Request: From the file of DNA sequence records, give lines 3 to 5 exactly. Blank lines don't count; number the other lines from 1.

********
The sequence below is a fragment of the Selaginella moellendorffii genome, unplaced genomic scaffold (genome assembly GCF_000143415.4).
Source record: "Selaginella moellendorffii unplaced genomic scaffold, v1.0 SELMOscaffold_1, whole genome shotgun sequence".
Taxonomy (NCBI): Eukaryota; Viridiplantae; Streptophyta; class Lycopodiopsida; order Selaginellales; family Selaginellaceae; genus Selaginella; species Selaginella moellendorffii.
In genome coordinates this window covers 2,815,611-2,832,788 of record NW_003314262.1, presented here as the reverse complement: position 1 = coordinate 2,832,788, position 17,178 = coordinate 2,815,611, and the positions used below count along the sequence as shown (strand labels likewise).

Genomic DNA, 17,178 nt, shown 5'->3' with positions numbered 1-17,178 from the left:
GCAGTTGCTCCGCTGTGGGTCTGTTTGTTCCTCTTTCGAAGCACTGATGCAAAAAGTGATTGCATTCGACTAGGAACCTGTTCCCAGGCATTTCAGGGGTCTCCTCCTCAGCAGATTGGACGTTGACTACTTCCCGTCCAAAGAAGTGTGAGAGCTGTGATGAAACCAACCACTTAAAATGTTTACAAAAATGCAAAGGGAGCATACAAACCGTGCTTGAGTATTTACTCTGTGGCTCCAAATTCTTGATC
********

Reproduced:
Taxonomy (NCBI): Eukaryota; Viridiplantae; Streptophyta; class Lycopodiopsida; order Selaginellales; family Selaginellaceae; genus Selaginella; species Selaginella moellendorffii.
In genome coordinates this window covers 2,815,611-2,832,788 of record NW_003314262.1, presented here as the reverse complement: position 1 = coordinate 2,832,788, position 17,178 = coordinate 2,815,611, and the positions used below count along the sequence as shown (strand labels likewise).

Genomic DNA, 17,178 nt, shown 5'->3' with positions numbered 1-17,178 from the left: